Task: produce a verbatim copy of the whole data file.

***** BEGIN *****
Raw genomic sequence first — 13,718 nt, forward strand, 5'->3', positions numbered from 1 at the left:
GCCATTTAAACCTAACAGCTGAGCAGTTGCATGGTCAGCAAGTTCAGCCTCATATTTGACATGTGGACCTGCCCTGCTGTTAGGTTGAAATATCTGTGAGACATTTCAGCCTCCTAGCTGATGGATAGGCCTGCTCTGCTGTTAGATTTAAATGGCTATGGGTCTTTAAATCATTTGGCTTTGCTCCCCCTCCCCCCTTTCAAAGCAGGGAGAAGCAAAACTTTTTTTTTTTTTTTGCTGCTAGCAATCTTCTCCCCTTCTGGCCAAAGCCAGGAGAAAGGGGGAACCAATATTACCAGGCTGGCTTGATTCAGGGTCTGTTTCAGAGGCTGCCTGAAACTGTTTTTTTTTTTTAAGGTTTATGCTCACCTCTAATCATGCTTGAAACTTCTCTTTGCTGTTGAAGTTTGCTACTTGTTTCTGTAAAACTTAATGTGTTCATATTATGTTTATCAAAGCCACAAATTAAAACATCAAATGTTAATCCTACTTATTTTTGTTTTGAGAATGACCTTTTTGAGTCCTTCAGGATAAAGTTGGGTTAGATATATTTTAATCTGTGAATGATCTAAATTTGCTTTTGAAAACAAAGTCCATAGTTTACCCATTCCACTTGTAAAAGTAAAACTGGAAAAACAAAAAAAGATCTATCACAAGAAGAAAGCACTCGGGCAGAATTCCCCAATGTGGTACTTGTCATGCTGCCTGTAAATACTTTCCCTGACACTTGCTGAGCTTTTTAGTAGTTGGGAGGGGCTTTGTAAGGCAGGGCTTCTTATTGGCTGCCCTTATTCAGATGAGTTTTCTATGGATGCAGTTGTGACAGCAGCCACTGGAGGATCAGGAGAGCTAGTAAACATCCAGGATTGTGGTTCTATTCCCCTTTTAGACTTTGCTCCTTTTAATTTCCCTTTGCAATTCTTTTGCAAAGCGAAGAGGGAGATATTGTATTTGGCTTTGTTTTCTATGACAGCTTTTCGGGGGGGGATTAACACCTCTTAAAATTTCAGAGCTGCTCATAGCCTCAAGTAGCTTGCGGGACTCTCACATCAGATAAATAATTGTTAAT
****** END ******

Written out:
Raw genomic sequence first — 13,718 nt, forward strand, 5'->3', positions numbered from 1 at the left:
GCCATTTAAACCTAACAGCTGAGCAGTTGCATGGTCAGCAAGTTCAGCCTCATATTTGACATGTGGACCTGCCCTGCTGTTAGGTTGAAATATCTGTGAGACATTTCAGCCTCCTAGCTGATGGATAGGCCTGCTCTGCTGTTAGATTTAAATGGCTATGGGTCTTTAAATCATTTGGCTTTGCTCCCCCTCCCCCCTTTCAAAGCAGGGAGAAGCAAAACTTTTTTTTTTTTTTTGCTGCTAGCAATCTTCTCCCCTTCTGGCCAAAGCCAGGAGAAAGGGGGAACCAATATTACCAGGCTGGCTTGATTCAGGGTCTGTTTCAGAGGCTGCCTGAAACTGTTTTTTTTTTTTAAGGTTTATGCTCACCTCTAATCATGCTTGAAACTTCTCTTTGCTGTTGAAGTTTGCTACTTGTTTCTGTAAAACTTAATGTGTTCATATTATGTTTATCAAAGCCACAAATTAAAACATCAAATGTTAATCCTACTTATTTTTGTTTTGAGAATGACCTTTTTGAGTCCTTCAGGATAAAGTTGGGTTAGATATATTTTAATCTGTGAATGATCTAAATTTGCTTTTGAAAACAAAGTCCATAGTTTACCCATTCCACTTGTAAAAGTAAAACTGGAAAAACAAAAAAAGATCTATCACAAGAAGAAAGCACTCGGGCAGAATTCCCCAATGTGGTACTTGTCATGCTGCCTGTAAATACTTTCCCTGACACTTGCTGAGCTTTTTAGTAGTTGGGAGGGGCTTTGTAAGGCAGGGCTTCTTATTGGCTGCCCTTATTCAGATGAGTTTTCTATGGATGCAGTTGTGACAGCAGCCACTGGAGGATCAGGAGAGCTAGTAAACATCCAGGATTGTGGTTCTATTCCCCTTTTAGACTTTGCTCCTTTTAATTTCCCTTTGCAATTCTTTTGCAAAGCGAAGAGGGAGATATTGTATTTGGCTTTGTTTTCTATGACAGCTTTTCGGGGGGGGATTAACACCTCTTAAAATTTCAGAGCTGCTCATAGCCTCAAGTAGCTTGCGGGACTCTCACATCAGATAAATAATTGTTAAT